In Years 11 and 12, Geelong Grammar School offers the International Baccalaureate (IB) Diploma Programme as an alternative to the Victorian Certificate of Education.
Established in 1968, the International Baccalaureate (IB), a non-profit educational foundation based in The Hague and Cardiff, offers the Diploma Programme for students in the final two years of secondary school. There are more than 1,100,000 IB students at 3747 schools in 146 countries in 2014.
The IB Diploma Programme is a rigorous pre-university course of studies, leading to examinations that meets the needs of highly motivated secondary school students between the ages of 16 and 19 years. Designed as a comprehensive two-year curriculum that allows its graduates to fulfil requirements of various education systems, the diploma model is based on the pattern of no single country but incorporates the best elements of many.
The aims of the IB are best expressed by the Mission Statement.
The International Baccalaureate aims to develop inquiring, knowledgeable and caring young people who help to create a better and more peaceful world through intercultural understanding and respect.
To this end the IB works with schools, governments and international organisations to develop challenging programmes of international education and rigorous assessment.
These programmes encourage students across the world to become active, compassionate and lifelong learners who understand that other people, with their differences, can also be right.
The IB’s academic programme aims to awaken the intelligence of young people and teach them to relate the content of the classroom to the realities of the world outside. Comprehensive and balanced curricula coupled with challenging assessments have established the IB as a unique institution in the arena of international education. Beyond intellectual rigour and high academic standards, strong emphasis is placed on the ideals of international understanding and responsible citizenship.
The desired profile of the IB student is that of a critical and compassionate thinker, an informed participant in local and world affairs who values the shared humanity that binds all people together while respecting the variety of cultures and attitudes that makes for the richness of life.
The programme offers special features in addition to the traditional strengths of a liberal arts curriculum: Extended Essay; Theory of Knowledge; Creativity, Action and Service; details of which are found later in this handbook.
Characteristics of an IB Student
The main characteristic of an IB student are embodied in the IB Learner Profile
The aim of all IB programmes is to develop internationally minded people who, recognising their common humanity and shared guardianship of the planet, help to create a better and more peaceful world.
IB learners strive to be:
Inquirers: They develop their natural curiosity. They acquire the skills necessary to conduct inquiry and research and show independence in learning. They actively enjoy learning and this love of learning will be sustained throughout their lives.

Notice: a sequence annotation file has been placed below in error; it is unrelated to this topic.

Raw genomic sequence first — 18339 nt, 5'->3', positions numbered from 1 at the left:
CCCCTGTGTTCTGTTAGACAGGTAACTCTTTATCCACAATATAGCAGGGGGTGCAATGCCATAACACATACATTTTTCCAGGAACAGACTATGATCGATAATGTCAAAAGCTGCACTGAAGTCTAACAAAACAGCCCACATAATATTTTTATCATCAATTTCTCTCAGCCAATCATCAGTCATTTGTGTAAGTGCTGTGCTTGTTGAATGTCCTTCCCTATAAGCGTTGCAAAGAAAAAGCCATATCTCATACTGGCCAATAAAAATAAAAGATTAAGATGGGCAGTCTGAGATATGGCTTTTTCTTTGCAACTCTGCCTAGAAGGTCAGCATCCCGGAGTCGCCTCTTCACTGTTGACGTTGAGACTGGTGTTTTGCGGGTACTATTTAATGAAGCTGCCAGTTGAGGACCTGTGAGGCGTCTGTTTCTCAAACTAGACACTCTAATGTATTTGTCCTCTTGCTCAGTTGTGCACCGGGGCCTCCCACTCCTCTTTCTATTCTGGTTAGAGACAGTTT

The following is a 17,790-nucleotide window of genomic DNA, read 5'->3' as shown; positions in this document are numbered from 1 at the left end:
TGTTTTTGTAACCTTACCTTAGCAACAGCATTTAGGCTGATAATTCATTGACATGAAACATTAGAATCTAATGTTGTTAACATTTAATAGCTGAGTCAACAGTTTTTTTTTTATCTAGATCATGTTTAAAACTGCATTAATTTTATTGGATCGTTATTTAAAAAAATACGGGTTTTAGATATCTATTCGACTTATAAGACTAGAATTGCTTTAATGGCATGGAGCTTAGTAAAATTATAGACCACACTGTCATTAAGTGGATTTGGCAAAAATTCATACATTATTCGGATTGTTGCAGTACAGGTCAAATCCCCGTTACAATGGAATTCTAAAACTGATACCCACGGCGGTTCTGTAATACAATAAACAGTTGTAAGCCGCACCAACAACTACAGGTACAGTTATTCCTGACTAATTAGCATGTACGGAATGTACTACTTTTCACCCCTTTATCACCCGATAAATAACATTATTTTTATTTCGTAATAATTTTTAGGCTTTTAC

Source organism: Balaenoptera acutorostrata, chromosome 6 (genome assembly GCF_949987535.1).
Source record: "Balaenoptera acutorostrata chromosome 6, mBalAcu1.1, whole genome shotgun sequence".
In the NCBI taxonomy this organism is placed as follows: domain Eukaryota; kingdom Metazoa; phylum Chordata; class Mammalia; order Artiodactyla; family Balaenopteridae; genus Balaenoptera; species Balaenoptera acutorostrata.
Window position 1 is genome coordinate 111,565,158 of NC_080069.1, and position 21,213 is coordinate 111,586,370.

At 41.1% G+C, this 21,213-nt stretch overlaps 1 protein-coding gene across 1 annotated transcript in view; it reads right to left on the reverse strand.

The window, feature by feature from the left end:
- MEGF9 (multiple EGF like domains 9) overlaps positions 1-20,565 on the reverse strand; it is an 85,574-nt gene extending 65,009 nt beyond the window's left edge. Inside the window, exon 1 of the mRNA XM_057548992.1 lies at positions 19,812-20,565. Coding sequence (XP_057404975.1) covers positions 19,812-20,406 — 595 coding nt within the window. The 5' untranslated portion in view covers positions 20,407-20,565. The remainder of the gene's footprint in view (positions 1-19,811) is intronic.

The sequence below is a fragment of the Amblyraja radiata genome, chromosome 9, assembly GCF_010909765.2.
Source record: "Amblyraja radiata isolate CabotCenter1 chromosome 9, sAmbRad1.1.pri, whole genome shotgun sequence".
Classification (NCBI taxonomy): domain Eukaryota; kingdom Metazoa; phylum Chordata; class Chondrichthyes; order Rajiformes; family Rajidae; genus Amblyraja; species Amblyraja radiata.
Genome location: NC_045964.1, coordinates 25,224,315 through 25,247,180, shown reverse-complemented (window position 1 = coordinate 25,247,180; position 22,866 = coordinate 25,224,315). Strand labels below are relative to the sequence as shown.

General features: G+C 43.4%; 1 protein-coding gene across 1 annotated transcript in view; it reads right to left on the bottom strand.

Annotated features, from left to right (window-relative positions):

Knowledgeable: They explore concepts, ideas and issues that have local and global significance. In so doing, they acquire in-depth knowledge and develop understanding across a broad and balanced range of disciplines.
Thinkers: They exercise initiative in applying thinking skills critically and creatively to recognise and approach complex problems, and make reasoned, ethical decisions.
Communicators: They understand and express ideas and information confidently and creatively in more than one language and in a variety of modes of communication. They work effectively and willingly in collaboration with others.
Principled: They act with integrity and honesty, with a strong sense of fairness, justice and respect for the dignity of the individual, groups and communities. They take responsibility for their own actions and the consequences that accompany them.
Open-minded: They understand and appreciate their own cultures and personal histories, and are open to the perspectives, values and traditions of other individuals and communities. They are accustomed to seeking and evaluating a range of points of view, and are willing to grow from the experience.
Caring: They show empathy, compassion and respect towards the needs and feelings of others. They have a personal commitment to service, and act to make a positive difference to the lives of others and to the environment.
Risk-takers: They approach unfamiliar situations and uncertainty with courage and forethought, and have the independence of spirit to explore new roles, ideas and strategies. They are brave and articulate in defending their beliefs.
Balanced: They understand the importance of intellectual, physical and emotional balance to achieve personal well-being for themselves and others.
Reflective: They give thoughtful consideration to their own learning and experience. They are able to assess and understand their strengths and limitations in order to support their learning and personal development.